“Pai,” said Pablo, rather tentatively.

“What’s that, filho?” His fork broke through the steamy potatoes.

“Can I please start working at the mine? Just the afternoon shift, when I’m back from school?”

“I told you no already. Not until you’re done.”

“But it’s just six more months. I’m bored,” he whined. “And besides, I want to start saving up some.”

Our father dropped his fork for a moment, sipped his coffee. And looked straight into Pablo’s eyes.

“It’s hard work, Pablo. And you’ll do enough of it. In fact, you’ll get sick of that mine. Believe me.” He brought another piece of meat to his plate. “And besides, you have a job. It’s your school. When you’re done with this job, you’ll move on to the next.”

“But, Pai, can’t I at least start training for it?” He was tearing up.

“You want more responsibilities? You need more duties?” His voice was one degree louder than usual, but still calm enough. “Help your mother around the house. She can always use your boys’ help.”

Before leaving the house our father said that he was going to invite some of his friends over that evening to drink some quentão, and asked our mother if she could boil some. They believed the alcohol could clean their lungs of all the coal dust they breathed day in and day out. And at least twice a week our father would have some of his closest friends over for drinks - quentão during the winter and cachaça during the summer.

“How many of them tonight, amor?” she asked, looking at the pots she had available.

“Oh, the usual. About ten or fifteen.”

By four o’clock that afternoon our mother had put the biggest pot she owned to work. The scent of boiling red wine and cloves had taken over both floors of our home. The smell of it mixed with burnt pine was enough to make us forget the cold outside. Our mother baked a large bread to go with it, all the while humming around the kitchen, as if we were celebrating something. Mãe loved to entertain, and she liked to watch our father with his friends, telling jokes like he used to tell us before the coup. Meanwhile, to prove his point, Pablo mowed the lawn and cleaned the chicken coop. By sundown, he had also washed the entire tool shed exterior, watching as the coal-stained water slid through its white walls and fell on the coal-stained mud.

By then the smell of quentão was spilling through our home’s windows and ceiling. Its scent, so warm and strong that people would know that she had made it even before they walked in. It was a heart-warming drink, the reason why our parents would let us have a sip or two. It was sweet too, and felt as though it multiplied inside of you, creating a hot protective layer to your bones against the unforgiving cold.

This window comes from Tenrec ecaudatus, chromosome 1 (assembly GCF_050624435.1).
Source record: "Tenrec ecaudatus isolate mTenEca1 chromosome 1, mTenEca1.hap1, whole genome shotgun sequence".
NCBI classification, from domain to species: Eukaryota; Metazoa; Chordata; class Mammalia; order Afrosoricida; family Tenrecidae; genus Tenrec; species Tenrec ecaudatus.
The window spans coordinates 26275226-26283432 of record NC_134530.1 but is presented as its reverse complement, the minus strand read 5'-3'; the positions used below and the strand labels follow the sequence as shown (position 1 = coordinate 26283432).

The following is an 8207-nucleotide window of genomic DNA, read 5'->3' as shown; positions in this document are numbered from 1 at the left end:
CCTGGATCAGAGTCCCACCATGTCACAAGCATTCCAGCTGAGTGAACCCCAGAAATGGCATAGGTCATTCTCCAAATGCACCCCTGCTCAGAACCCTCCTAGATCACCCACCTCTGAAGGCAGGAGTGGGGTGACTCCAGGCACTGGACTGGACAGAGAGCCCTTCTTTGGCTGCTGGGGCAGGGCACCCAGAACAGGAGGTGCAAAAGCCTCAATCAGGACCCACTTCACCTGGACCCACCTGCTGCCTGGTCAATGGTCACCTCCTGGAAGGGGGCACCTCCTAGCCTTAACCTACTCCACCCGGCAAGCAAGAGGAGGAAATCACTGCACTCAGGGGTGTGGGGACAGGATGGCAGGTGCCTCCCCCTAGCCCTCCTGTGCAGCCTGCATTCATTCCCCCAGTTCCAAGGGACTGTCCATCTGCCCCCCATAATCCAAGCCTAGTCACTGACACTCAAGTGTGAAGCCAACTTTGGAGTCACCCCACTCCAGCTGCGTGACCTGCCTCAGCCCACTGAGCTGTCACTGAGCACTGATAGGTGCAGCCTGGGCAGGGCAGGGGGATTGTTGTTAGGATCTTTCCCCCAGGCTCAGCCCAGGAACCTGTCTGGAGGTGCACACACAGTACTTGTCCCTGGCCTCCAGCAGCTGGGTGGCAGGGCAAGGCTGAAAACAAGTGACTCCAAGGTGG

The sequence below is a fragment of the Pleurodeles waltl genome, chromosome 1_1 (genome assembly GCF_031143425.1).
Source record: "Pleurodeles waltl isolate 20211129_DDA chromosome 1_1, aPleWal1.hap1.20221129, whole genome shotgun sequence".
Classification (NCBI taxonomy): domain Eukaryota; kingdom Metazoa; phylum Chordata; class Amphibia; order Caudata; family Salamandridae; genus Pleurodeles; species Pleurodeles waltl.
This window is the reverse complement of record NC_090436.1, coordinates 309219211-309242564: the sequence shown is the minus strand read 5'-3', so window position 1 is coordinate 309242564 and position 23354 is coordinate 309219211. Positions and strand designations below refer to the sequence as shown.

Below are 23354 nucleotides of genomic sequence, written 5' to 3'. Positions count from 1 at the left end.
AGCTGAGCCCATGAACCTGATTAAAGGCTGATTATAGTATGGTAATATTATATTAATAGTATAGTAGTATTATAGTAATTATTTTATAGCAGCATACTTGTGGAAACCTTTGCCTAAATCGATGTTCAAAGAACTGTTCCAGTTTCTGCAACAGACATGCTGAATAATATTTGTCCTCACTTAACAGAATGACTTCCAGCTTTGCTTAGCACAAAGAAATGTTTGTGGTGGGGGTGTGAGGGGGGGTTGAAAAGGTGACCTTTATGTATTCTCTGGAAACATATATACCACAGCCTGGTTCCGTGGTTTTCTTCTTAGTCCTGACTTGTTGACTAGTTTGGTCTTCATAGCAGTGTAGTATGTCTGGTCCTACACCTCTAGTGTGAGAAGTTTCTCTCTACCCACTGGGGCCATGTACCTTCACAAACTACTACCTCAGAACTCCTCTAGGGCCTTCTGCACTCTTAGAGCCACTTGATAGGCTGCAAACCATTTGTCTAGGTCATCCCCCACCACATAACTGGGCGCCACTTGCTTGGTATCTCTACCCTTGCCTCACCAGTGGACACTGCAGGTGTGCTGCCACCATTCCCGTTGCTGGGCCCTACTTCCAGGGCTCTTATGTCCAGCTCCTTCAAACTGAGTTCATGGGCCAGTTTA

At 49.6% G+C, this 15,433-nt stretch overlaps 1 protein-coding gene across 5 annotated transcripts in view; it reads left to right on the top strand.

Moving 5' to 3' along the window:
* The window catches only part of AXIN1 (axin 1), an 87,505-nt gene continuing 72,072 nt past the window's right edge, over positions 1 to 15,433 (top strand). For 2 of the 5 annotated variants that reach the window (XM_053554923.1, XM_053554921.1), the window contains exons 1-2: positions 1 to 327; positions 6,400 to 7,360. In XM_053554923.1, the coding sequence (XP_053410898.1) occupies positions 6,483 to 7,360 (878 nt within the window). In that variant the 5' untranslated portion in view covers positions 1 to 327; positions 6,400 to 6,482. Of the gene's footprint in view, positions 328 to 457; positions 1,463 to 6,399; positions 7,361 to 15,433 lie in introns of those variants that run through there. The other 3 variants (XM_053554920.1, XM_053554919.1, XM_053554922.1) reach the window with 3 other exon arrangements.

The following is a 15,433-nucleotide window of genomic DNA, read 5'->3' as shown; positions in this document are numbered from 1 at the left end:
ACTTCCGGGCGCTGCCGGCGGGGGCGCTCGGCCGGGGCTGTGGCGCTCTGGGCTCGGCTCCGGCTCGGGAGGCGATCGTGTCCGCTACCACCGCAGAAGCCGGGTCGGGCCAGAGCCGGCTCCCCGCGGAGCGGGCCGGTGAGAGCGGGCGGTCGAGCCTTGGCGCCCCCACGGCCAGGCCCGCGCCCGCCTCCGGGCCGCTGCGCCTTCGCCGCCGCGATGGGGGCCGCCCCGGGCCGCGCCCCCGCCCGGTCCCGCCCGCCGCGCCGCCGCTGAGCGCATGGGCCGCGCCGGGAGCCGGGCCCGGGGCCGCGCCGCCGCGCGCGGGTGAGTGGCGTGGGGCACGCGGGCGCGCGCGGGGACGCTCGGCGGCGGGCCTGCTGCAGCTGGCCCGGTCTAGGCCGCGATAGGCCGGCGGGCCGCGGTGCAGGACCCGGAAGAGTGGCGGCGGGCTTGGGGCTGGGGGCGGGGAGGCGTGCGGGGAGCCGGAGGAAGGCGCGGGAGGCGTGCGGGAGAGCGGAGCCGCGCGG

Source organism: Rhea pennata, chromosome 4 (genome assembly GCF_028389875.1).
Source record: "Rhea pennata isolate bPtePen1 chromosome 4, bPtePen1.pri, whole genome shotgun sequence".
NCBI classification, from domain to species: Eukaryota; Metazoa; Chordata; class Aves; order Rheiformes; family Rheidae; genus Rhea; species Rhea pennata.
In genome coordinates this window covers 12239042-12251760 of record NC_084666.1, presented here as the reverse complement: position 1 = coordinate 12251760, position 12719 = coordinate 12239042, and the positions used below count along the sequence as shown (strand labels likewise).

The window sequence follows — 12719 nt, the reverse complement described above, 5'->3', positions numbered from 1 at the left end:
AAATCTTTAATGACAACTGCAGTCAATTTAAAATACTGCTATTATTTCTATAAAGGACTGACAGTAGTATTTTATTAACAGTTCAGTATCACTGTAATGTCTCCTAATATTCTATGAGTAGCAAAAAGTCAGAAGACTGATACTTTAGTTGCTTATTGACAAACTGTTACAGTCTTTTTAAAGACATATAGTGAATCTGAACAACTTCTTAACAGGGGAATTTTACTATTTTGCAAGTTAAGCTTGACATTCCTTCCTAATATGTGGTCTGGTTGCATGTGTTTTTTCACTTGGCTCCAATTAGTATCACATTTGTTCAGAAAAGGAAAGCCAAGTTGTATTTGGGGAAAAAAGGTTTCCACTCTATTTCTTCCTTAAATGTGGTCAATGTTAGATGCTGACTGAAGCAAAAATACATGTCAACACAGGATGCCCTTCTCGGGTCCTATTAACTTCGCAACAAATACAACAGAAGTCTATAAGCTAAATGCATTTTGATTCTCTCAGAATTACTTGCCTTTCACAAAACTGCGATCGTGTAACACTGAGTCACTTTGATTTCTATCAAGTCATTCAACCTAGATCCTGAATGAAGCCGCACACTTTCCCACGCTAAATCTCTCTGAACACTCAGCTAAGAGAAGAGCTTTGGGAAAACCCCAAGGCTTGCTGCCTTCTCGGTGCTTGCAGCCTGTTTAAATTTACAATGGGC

That evening I kept an eye on Mãe while Pablo sunk an old leiteira into the large pot of quentão, sneaking out the door to meet with his friends.

The heat deep inside his stomach all the way up to the very tip of his tongue and the roof of his mouth was nothing new to him. He had had quentão many many times. What was new was the tingle in his feet, the looseness on the back of his knees and neck, and just how bright and blurry a starry night could be.

Eduardo had brought a bottle of cachaça with him, and between him and Pablo and Rita and Jerônimo, they were almost through all the alcohol they had. Pablo leaned against a tree, his feet planted in the meadow as if hoping to mirror his solid companion. Jerônimo, always the clown, was clumsily dancing chula, a squatting, tap-dance mess. Rita immediately joined in, smiling, slightly uncoordinated, but nothing short of pure grace. She’d steal glances at Pablo’s eyes as often as she could hold her focus. The both of them danced for a short while, Eduardo clapped and laughed hysterically. Pablo just watched her, mesmerized.

When they stopped, she walked over to him, and gave him a long, wet kiss. This was also new to him. She kissed differently, and she tasted differently as if she had suddenly, in one kiss, revealed to him the woman she would become. Somewhat startled, Pablo opened his eyes to look at his friends, but both of them had their backs to the couple, and were watching the lights on the mine twinkle behind the trees that stood between them.

Rita stopped kissing him. Grabbed his face with both hands, and said, “I really like you, Pablo Fonte, did you know that?”

Pablo tightened his grip around her waist, pulling her closer to him. Then he kissed her again, wondering if his kisses were as telling as hers, and how far he was from becoming this man he hoped to be. And that’s the last memory he had of that evening. . .

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Gisele Firmino earned a BA from Pepperdine University and an MFA in Fiction from Queens University of Charlotte. Born and raised in the south of Brazil, Gisele’s writing has appeared in such journals as Expressionists and Rose & Thorn. She works as a freelance translator and lyricist and is also the founding locale coordinator for Queens University’s MFA in Creative Writing: Latin America. She currently divides her time between Brazil and the United States. The Marble Army is her first novel. Learn more about The Marble Army here.